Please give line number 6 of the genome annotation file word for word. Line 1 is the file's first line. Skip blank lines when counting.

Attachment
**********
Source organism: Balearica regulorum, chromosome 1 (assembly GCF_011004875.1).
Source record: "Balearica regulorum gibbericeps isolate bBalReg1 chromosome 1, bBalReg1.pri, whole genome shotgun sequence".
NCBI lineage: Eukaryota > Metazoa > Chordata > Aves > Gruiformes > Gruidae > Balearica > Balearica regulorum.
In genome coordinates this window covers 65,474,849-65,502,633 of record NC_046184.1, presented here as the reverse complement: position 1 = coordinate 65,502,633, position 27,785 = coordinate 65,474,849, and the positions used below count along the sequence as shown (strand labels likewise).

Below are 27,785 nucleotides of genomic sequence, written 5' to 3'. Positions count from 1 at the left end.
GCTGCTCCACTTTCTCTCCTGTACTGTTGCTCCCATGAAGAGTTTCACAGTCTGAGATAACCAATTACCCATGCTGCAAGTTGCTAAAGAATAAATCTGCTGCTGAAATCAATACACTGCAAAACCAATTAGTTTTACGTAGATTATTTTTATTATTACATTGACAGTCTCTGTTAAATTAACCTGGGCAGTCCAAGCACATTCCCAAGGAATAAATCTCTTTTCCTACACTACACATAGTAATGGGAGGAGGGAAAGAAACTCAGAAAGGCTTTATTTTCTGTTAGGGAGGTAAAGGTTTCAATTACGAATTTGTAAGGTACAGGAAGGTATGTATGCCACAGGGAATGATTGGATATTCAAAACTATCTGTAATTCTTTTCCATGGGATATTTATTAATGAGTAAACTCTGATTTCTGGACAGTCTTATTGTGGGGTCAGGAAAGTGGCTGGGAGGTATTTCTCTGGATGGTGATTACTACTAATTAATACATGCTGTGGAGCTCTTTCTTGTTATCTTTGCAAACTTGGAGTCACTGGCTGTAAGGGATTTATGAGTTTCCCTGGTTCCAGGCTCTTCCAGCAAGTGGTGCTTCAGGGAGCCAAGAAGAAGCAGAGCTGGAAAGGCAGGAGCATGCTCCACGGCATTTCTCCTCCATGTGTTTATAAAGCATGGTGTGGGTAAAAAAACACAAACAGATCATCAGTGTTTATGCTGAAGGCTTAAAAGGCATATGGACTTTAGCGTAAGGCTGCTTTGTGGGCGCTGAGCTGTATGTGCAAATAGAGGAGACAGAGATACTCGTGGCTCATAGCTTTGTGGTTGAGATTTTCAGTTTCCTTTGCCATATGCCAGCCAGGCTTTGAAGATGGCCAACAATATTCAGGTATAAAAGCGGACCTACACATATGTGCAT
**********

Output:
GCTGCTCCACTTTCTCTCCTGTACTGTTGCTCCCATGAAGAGTTTCACAGTCTGAGATAACCAATTACCCATGCTGCAAGTTGCTAAAGAATAAATCTGCTGCTGAAATCAATACACTGCAAAACCAATTAGTTTTACGTAGATTATTTTTATTATTACATTGACAGTCTCTGTTAAATTAACCTGGGCAGTCCAAGCACATTCCCAAGGAATAAATCTCTTTTCCTACACTACACATAGTAATGGGAGGAGGGAAAGAAACTCAGAAAGGCTTTATTTTCTGTTAGGGAGGTAAAGGTTTCAATTACGAATTTGTAAGGTACAGGAAGGTATGTATGCCACAGGGAATGATTGGATATTCAAAACTATCTGTAATTCTTTTCCATGGGATATTTATTAATGAGTAAACTCTGATTTCTGGACAGTCTTATTGTGGGGTCAGGAAAGTGGCTGGGAGGTATTTCTCTGGATGGTGATTACTACTAATTAATACATGCTGTGGAGCTCTTTCTTGTTATCTTTGCAAACTTGGAGTCACTGGCTGTAAGGGATTTATGAGTTTCCCTGGTTCCAGGCTCTTCCAGCAAGTGGTGCTTCAGGGAGCCAAGAAGAAGCAGAGCTGGAAAGGCAGGAGCATGCTCCACGGCATTTCTCCTCCATGTGTTTATAAAGCATGGTGTGGGTAAAAAAACACAAACAGATCATCAGTGTTTATGCTGAAGGCTTAAAAGGCATATGGACTTTAGCGTAAGGCTGCTTTGTGGGCGCTGAGCTGTATGTGCAAATAGAGGAGACAGAGATACTCGTGGCTCATAGCTTTGTGGTTGAGATTTTCAGTTTCCTTTGCCATATGCCAGCCAGGCTTTGAAGATGGCCAACAATATTCAGGTATAAAAGCGGACCTACACATATGTGCAT